Abstract:
It is important to be able to accurately determine the height of a point on the Earth in terms of the Earth's gravitational potential field. These heights predict how water will flow and so they are vital for engineering and surveying purposes. They are determined using a vertical datum which consists of a specif ed height system and a defined reference surface.
At present, in New Zealand, the o fficial vertical datum is NZVD2009 which uses a normal-orthometric height system and gravimetric quasigeoid, NZGeoid2009, as the reference surface. The aim of this thesis is to develop a more accurate gravimetric quasigeoid than NZGeoid2009, by incorporating new gravity data and utilising a re fined data processing strategy, to establish a better vertical datum for New Zealand.
A new airborne gravimetry data set has been collected which covers the North, South and Stewart Islands of New Zealand with a flight line spacing of 10km. The data were susceptible to short error prone sections of track due to poor (turbulent) flight conditions and mean off sets which separate the recorded gravity data along flight lines by a constant value from neighbouring lines and existing gravity models. The error prone sections of track have been visually identified by assessing the cross track agreement with other flight lines and with the global gravity model EGM2008, and the mean offsets were estimated by a least squares method which takes into consideration the spatially correlated gravity signal.
The repeatability of the data was assessed from data collected from five flights along two separate calibration lines. The mean gravity anomaly pro files calculated along the calibration lines each had a standard deviation of around 2.5 mGal. The internal consistency of the data was assessed by evaluating the diff erence between flight line data at intersection points. This accuracy measure was shown to be influenced by the along track filter, anisotropic topography and the relative flight line elevations. After correcting for all these effects the set of all intersecting differences had a standard deviation of approximately 5.9 mGal.
From an existing terrestrial gravity database, around 40000 observations have been reprocessed to reduce them to Bouguer gravity anomalies, this was done to ensure consistency in the formulas that have been used. A new national 8 m digital elevation model (DEM) was used to calculate terrain corrections and these were carefully compared with terrain corrections estimated from field observations of the topography to reduce any discrepancies in calculating near zone terrain e ffects. The largest source of error in the terrestrial gravity anomaly data is due to inaccurate height estimates of the marks. The height discrepancies have been estimated by comparing the recorded heights in the database to those determined from the 8 m DEM and have been translated into mGal by calculating the propagated effect on the free air and Bouguer slab corrections.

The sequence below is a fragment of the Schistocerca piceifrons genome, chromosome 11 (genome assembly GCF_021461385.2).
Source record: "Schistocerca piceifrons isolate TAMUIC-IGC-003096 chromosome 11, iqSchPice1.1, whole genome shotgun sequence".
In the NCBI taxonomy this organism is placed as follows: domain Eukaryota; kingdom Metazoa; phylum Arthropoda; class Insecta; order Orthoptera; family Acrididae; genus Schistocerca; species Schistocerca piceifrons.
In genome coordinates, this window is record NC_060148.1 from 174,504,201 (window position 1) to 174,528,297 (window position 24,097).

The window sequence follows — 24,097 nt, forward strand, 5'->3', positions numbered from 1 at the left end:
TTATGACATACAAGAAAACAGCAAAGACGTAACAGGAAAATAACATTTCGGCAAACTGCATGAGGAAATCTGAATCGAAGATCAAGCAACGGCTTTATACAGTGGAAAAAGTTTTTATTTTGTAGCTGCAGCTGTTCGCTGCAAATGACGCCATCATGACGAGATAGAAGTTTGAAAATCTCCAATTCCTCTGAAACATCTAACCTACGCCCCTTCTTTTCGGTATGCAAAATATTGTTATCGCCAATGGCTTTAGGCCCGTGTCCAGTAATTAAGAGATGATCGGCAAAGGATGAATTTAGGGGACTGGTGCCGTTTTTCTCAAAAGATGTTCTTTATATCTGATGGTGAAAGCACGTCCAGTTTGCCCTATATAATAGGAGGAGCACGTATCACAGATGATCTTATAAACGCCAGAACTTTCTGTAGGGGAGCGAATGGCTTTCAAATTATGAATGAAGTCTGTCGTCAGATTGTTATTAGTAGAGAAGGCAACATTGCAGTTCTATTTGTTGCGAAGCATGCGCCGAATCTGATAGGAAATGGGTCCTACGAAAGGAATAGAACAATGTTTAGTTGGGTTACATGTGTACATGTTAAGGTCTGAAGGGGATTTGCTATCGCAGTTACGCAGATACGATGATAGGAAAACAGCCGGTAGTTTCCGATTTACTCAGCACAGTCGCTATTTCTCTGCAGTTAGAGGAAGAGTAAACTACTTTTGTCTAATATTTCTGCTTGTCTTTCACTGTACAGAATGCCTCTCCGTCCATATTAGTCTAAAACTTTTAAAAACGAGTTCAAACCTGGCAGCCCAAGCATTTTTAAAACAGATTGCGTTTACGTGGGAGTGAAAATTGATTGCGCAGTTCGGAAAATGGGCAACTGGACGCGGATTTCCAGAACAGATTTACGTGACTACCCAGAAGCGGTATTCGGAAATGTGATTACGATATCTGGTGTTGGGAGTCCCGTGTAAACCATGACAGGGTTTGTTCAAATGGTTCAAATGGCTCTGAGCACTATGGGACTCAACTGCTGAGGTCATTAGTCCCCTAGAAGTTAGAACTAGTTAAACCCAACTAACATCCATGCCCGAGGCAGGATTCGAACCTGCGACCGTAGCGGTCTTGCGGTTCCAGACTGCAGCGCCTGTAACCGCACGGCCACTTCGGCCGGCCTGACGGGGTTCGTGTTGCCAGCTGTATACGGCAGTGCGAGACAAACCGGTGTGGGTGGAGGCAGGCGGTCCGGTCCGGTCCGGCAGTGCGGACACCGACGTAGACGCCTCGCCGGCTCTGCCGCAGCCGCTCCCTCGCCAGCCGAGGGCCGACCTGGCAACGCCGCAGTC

The airborne and terrestrial gravity data, along with a satellite altimetry marine gravity anomaly and existing shipborne gravity data, were assimilated by least squares collocation with a logarithmic covariance function to appropriately deal with the downward continuation of the airborne data, and gridded at 1 arc-minute resolution in the geographical region 25° (S) to 60 ° (S) and 160° (E) to 190° (E). 1 arc-minute block averaged heights were then used to calculate a reverse Bouguer slab correction, which when applied to the gravity data gave a gridded Faye anomaly. Different noise level variances were assigned to the separate data sets to optimally combine them.
Forty six of the most contemporary global gravity models (from 2008 onwards) have each been compared to 1422 leveling and GNSS derived quasigeoid height anomalies. Overall the Eigen-6C4 model fitted the leveling and GNSS derived quasigeoid height anomalies best with a root mean squared error of 5.29cm.
The Eigen-6C4 gravity model was subtracted from the gridded Faye anomaly (remove) and Stokes integral was evaluated on the residual gravity anomaly grid. A, theoretically optimum, modified Stokes kernel has been used and the modification degree L and spherical cap for the integration Ψ₀ were varied over the ranges L = 20; 40; 60; ..., 320 and Ψ₀ = 1° ; 1:5° ; 2° ; 2:5° ; 3° . The Eigen-6C4 geoid undulations were then added back to the residual geoid undulation grids and the primary indirect topographic effect was restored to obtain 80 quasigeoids for each L and Ψ₀ parameter variation.
The optimal parameter choice was determined to be L = 280 and Ψ₀ = 1:5 which had the best agreement with the leveling and GNSS derived quasigeoid height anomalies with a standard deviation of 3.8cm and root mean squared residual of 4.8cm of the differences. This is a 1.25cm improvement on NZGeoid2009. The quasigeoid was also assessed closely in three main urban areas, Auckland, Wellington and Christchurch, where the majority of large scale engineering projects and surveying takes place in New Zealand. Here there were 123, 169 and 125 data points and the standard deviations of the differences were 3.976, 3.385 and 2.071cm and root mean squared differences of 3.58,4.388 and 4.572 cm respectively. This gives an average accuracy of 3.1 cm standard deviation in urban areas which is 1.5 cm better than the average for NZGeoid2009.